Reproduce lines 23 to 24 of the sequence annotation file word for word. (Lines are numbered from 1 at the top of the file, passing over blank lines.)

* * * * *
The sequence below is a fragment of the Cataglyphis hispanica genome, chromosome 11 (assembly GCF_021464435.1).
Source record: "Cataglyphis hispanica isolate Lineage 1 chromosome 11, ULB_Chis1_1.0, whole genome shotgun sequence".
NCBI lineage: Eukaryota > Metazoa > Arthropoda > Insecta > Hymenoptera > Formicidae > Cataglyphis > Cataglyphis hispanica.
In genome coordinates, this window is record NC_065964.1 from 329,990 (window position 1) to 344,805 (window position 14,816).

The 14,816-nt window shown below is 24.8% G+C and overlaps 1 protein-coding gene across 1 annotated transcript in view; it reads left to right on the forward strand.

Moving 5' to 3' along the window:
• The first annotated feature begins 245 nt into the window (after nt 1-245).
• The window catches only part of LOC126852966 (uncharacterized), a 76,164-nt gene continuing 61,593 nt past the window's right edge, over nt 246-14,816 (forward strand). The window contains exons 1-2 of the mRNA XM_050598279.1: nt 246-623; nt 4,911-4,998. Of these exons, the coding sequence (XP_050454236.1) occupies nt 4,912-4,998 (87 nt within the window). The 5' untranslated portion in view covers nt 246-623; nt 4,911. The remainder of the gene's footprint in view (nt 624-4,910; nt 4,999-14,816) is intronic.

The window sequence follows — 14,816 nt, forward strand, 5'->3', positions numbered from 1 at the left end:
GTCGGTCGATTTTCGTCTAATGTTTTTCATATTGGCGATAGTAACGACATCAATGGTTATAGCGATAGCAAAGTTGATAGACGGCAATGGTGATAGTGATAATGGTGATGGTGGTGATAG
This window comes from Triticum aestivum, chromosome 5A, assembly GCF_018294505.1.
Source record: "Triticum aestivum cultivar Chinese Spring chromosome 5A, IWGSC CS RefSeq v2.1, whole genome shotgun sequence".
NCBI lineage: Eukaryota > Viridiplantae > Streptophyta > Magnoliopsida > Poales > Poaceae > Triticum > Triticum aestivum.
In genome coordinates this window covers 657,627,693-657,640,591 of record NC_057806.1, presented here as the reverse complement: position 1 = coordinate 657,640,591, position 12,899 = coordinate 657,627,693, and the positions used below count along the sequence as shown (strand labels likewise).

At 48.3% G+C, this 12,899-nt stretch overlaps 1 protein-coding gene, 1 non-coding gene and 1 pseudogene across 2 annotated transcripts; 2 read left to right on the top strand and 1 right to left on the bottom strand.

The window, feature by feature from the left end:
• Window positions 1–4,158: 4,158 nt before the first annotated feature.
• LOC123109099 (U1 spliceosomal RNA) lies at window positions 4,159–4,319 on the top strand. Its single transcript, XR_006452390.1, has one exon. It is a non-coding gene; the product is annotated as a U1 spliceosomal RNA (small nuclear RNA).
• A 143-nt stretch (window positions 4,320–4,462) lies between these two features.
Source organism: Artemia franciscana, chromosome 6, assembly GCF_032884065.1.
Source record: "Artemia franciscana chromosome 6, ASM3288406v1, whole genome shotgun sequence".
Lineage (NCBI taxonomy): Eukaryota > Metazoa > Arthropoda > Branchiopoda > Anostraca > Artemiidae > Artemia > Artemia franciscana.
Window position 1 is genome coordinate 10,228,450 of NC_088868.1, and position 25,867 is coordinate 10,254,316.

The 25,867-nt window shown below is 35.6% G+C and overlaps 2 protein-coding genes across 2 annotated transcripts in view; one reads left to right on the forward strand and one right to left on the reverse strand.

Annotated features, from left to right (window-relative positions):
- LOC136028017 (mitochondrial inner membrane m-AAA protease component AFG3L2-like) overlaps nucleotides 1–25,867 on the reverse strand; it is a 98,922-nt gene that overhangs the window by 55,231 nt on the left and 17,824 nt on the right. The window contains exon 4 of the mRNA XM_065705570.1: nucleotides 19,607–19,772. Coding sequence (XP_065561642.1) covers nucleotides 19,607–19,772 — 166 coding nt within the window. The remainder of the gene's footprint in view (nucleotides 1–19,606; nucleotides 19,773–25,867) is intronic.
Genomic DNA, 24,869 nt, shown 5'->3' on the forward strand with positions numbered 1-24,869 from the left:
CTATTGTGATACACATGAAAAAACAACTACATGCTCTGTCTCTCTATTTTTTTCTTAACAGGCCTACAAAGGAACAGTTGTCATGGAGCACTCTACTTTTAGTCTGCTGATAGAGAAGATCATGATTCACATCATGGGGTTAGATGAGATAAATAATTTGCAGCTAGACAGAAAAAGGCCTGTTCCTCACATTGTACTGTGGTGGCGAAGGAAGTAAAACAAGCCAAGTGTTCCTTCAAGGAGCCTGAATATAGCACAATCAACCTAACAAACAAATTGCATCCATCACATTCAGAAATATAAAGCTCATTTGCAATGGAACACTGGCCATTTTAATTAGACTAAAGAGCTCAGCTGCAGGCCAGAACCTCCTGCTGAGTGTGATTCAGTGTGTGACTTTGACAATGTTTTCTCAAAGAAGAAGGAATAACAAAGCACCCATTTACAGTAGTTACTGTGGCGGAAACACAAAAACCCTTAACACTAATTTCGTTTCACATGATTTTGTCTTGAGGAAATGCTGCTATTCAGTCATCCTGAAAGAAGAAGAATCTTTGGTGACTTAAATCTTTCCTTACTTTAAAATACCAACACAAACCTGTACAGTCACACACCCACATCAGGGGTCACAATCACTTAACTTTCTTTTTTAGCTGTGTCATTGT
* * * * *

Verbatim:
Window position 1 is genome coordinate 10,228,450 of NC_088868.1, and position 25,867 is coordinate 10,254,316.

The 25,867-nt window shown below is 35.6% G+C and overlaps 2 protein-coding genes across 2 annotated transcripts in view; one reads left to right on the forward strand and one right to left on the reverse strand.